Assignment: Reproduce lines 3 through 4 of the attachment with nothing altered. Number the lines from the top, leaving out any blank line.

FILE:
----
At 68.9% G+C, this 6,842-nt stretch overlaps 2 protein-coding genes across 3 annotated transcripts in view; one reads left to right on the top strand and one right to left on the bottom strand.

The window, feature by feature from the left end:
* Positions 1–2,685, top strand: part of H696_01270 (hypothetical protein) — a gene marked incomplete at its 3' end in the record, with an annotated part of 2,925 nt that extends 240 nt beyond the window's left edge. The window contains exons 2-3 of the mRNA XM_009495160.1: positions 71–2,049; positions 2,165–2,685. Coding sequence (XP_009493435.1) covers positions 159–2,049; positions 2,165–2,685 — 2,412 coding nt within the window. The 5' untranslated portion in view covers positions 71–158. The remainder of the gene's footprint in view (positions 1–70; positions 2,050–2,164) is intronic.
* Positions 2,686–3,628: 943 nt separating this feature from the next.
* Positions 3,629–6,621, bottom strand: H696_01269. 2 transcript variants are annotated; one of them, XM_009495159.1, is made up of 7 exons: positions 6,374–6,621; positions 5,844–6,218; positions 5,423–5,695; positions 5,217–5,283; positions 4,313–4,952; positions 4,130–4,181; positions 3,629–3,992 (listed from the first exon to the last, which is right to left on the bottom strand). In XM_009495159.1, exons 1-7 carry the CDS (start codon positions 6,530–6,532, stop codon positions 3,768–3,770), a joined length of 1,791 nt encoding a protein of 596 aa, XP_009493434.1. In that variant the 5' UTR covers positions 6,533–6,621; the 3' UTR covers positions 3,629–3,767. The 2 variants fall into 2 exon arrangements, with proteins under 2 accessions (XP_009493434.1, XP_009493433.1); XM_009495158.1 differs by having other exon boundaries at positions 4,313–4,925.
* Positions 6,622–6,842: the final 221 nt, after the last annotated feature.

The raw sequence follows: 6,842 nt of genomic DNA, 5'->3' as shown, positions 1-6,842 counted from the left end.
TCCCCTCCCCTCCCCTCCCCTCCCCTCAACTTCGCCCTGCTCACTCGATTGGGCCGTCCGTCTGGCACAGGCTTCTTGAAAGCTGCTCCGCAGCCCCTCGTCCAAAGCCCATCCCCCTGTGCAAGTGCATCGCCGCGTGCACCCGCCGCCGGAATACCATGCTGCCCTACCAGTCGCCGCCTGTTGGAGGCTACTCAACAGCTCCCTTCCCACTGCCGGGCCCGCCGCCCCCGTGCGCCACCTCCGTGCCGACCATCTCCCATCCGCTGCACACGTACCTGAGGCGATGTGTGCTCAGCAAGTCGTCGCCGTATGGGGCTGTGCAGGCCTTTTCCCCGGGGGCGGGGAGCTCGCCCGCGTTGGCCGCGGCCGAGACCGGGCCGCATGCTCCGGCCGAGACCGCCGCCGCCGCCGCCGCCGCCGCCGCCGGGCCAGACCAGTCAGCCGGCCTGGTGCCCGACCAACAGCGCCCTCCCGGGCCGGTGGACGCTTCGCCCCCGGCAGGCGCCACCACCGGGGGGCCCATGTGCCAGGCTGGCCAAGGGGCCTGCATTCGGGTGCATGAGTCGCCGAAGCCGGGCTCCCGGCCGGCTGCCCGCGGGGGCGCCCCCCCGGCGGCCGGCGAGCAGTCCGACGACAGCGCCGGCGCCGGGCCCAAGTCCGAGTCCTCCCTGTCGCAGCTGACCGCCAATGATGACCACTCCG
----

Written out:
* Positions 1–2,685, top strand: part of H696_01270 (hypothetical protein) — a gene marked incomplete at its 3' end in the record, with an annotated part of 2,925 nt that extends 240 nt beyond the window's left edge. The window contains exons 2-3 of the mRNA XM_009495160.1: positions 71–2,049; positions 2,165–2,685. Coding sequence (XP_009493435.1) covers positions 159–2,049; positions 2,165–2,685 — 2,412 coding nt within the window. The 5' untranslated portion in view covers positions 71–158. The remainder of the gene's footprint in view (positions 1–70; positions 2,050–2,164) is intronic.
* Positions 2,686–3,628: 943 nt separating this feature from the next.